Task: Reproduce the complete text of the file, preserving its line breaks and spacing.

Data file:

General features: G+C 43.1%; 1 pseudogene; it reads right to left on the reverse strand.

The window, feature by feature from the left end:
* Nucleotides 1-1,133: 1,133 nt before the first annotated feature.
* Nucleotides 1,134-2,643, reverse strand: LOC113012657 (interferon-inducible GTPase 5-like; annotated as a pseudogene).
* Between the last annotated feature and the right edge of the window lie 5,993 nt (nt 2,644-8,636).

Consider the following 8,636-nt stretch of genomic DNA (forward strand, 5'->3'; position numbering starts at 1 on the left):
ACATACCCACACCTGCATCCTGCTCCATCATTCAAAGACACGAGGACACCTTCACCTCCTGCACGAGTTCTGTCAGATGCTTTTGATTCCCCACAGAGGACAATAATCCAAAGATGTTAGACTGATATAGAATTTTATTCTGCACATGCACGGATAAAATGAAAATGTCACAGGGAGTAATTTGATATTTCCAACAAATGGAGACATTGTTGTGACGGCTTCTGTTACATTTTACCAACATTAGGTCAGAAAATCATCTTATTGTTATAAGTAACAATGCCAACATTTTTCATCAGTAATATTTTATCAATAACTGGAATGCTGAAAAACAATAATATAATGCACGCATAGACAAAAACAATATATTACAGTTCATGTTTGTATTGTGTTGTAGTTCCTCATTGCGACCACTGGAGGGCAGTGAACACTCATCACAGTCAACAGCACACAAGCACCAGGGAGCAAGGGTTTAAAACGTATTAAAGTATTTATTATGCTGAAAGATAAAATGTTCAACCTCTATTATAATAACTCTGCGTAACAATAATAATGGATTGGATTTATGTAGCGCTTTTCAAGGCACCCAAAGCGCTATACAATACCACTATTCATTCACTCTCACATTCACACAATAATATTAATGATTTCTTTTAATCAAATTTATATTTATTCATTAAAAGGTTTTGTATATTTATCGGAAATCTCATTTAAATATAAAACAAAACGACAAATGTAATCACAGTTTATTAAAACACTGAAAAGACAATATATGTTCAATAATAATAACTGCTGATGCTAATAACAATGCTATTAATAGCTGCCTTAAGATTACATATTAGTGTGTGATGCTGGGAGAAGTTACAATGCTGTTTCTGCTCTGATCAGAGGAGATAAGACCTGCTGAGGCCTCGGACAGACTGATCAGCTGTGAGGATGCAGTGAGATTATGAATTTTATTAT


General features: G+C 43.1%; 1 pseudogene; it reads right to left on the reverse strand.

The window, feature by feature from the left end:
* Nucleotides 1-1,133: 1,133 nt before the first annotated feature.
* Nucleotides 1,134-2,643, reverse strand: LOC113012657 (interferon-inducible GTPase 5-like; annotated as a pseudogene).
* Between the last annotated feature and the right edge of the window lie 5,993 nt (nt 2,644-8,636).

Consider the following 8,636-nt stretch of genomic DNA (forward strand, 5'->3'; position numbering starts at 1 on the left):
ACATACCCACACCTGCATCCTGCTCCATCATTCAAAGACACGAGGACACCTTCACCTCCTGCACGAGTTCTGTCAGATGCTTTTGATTCCCCACAGAGGACAATAATCCAAAGATGTTAGACTGATATAGAATTTTATTCTGCACATGCACGGATAAAATGAAAATGTCACAGGGAGTAATTTGATATTTCCAACAAATGGAGACATTGTTGTGACGGCTTCTGTTACATTTTACCAACATTAGGTCAGAAAATCATCTTATTGTTATAAGTAACAATGCCAACATTTTTCATCAGTAATATTTTATCAATAACTGGAATGCTGAAAAACAATAATATAATGCACGCATAGACAAAAACAATATATTACAGTTCATGTTTGTATTGTGTTGTAGTTCCTCATTGCGACCACTGGAGGGCAGTGAACACTCATCACAGTCAACAGCACACAAGCACCAGGGAGCAAGGGTTTAAAACGTATTAAAGTATTTATTATGCTGAAAGATAAAATGTTCAACCTCTATTATAATAACTCTGCGTAACAATAATAATGGATTGGATTTATGTAGCGCTTTTCAAGGCACCCAAAGCGCTATACAATACCACTATTCATTCACTCTCACATTCACACAATAATATTAATGATTTCTTTTAATCAAATTTATATTTATTCATTAAAAGGTTTTGTATATTTATCGGAAATCTCATTTAAATATAAAACAAAACGACAAATGTAATCACAGTTTATTAAAACACTGAAAAGACAATATATGTTCAATAATAATAACTGCTGATGCTAATAACAATGCTATTAATAGCTGCCTTAAGATTACATATTAGTGTGTGATGCTGGGAGAAGTTACAATGCTGTTTCTGCTCTGATCAGAGGAGATAAGACCTGCTGAGGCCTCGGACAGACTGATCAGCTGTGAGGATGCAGTGAGATTATGAATTTTATTAT